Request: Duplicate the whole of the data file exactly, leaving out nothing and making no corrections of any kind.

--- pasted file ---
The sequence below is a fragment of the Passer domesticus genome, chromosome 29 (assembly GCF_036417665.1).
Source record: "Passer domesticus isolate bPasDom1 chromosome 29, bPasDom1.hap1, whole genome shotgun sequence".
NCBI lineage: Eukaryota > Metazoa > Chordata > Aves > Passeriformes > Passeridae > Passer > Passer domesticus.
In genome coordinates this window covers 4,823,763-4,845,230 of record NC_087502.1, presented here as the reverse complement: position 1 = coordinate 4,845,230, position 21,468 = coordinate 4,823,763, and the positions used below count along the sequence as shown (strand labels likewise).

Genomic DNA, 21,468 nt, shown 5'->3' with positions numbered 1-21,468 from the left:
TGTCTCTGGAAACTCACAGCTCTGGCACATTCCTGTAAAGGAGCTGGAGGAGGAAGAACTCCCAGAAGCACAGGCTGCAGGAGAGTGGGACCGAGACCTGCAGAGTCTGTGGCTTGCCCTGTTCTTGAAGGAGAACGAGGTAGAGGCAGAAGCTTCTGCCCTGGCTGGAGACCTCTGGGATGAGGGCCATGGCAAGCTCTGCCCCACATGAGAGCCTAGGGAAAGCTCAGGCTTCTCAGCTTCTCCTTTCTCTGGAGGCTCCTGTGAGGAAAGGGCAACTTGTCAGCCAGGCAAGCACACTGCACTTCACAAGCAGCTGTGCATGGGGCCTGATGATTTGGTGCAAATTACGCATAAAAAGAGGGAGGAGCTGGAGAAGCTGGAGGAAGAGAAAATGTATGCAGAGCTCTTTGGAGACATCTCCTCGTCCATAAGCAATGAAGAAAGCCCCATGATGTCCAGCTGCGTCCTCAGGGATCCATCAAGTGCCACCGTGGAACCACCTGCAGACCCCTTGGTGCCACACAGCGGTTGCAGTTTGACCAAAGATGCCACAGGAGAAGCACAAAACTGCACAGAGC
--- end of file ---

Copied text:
The sequence below is a fragment of the Passer domesticus genome, chromosome 29 (assembly GCF_036417665.1).
Source record: "Passer domesticus isolate bPasDom1 chromosome 29, bPasDom1.hap1, whole genome shotgun sequence".
NCBI lineage: Eukaryota > Metazoa > Chordata > Aves > Passeriformes > Passeridae > Passer > Passer domesticus.
In genome coordinates this window covers 4,823,763-4,845,230 of record NC_087502.1, presented here as the reverse complement: position 1 = coordinate 4,845,230, position 21,468 = coordinate 4,823,763, and the positions used below count along the sequence as shown (strand labels likewise).

Genomic DNA, 21,468 nt, shown 5'->3' with positions numbered 1-21,468 from the left:
TGTCTCTGGAAACTCACAGCTCTGGCACATTCCTGTAAAGGAGCTGGAGGAGGAAGAACTCCCAGAAGCACAGGCTGCAGGAGAGTGGGACCGAGACCTGCAGAGTCTGTGGCTTGCCCTGTTCTTGAAGGAGAACGAGGTAGAGGCAGAAGCTTCTGCCCTGGCTGGAGACCTCTGGGATGAGGGCCATGGCAAGCTCTGCCCCACATGAGAGCCTAGGGAAAGCTCAGGCTTCTCAGCTTCTCCTTTCTCTGGAGGCTCCTGTGAGGAAAGGGCAACTTGTCAGCCAGGCAAGCACACTGCACTTCACAAGCAGCTGTGCATGGGGCCTGATGATTTGGTGCAAATTACGCATAAAAAGAGGGAGGAGCTGGAGAAGCTGGAGGAAGAGAAAATGTATGCAGAGCTCTTTGGAGACATCTCCTCGTCCATAAGCAATGAAGAAAGCCCCATGATGTCCAGCTGCGTCCTCAGGGATCCATCAAGTGCCACCGTGGAACCACCTGCAGACCCCTTGGTGCCACACAGCGGTTGCAGTTTGACCAAAGATGCCACAGGAGAAGCACAAAACTGCACAGAGC